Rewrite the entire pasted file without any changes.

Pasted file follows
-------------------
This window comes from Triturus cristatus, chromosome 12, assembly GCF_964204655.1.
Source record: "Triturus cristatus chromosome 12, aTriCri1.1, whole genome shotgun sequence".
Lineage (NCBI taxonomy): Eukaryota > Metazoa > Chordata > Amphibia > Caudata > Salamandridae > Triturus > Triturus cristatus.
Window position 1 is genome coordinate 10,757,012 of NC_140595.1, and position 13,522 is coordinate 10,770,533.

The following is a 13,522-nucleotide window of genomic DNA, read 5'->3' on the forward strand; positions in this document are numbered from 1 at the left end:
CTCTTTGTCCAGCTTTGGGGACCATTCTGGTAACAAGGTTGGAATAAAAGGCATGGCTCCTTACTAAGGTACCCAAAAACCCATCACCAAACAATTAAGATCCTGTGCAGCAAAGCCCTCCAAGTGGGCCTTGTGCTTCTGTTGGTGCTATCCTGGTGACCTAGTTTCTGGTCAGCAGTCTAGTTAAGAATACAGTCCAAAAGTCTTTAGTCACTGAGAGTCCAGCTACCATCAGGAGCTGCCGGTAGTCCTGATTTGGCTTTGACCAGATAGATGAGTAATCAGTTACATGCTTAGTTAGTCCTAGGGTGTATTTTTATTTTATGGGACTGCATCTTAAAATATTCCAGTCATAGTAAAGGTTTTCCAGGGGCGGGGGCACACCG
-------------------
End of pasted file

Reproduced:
This window comes from Triturus cristatus, chromosome 12, assembly GCF_964204655.1.
Source record: "Triturus cristatus chromosome 12, aTriCri1.1, whole genome shotgun sequence".
Lineage (NCBI taxonomy): Eukaryota > Metazoa > Chordata > Amphibia > Caudata > Salamandridae > Triturus > Triturus cristatus.
Window position 1 is genome coordinate 10,757,012 of NC_140595.1, and position 13,522 is coordinate 10,770,533.

The following is a 13,522-nucleotide window of genomic DNA, read 5'->3' on the forward strand; positions in this document are numbered from 1 at the left end:
CTCTTTGTCCAGCTTTGGGGACCATTCTGGTAACAAGGTTGGAATAAAAGGCATGGCTCCTTACTAAGGTACCCAAAAACCCATCACCAAACAATTAAGATCCTGTGCAGCAAAGCCCTCCAAGTGGGCCTTGTGCTTCTGTTGGTGCTATCCTGGTGACCTAGTTTCTGGTCAGCAGTCTAGTTAAGAATACAGTCCAAAAGTCTTTAGTCACTGAGAGTCCAGCTACCATCAGGAGCTGCCGGTAGTCCTGATTTGGCTTTGACCAGATAGATGAGTAATCAGTTACATGCTTAGTTAGTCCTAGGGTGTATTTTTATTTTATGGGACTGCATCTTAAAATATTCCAGTCATAGTAAAGGTTTTCCAGGGGCGGGGGCACACCG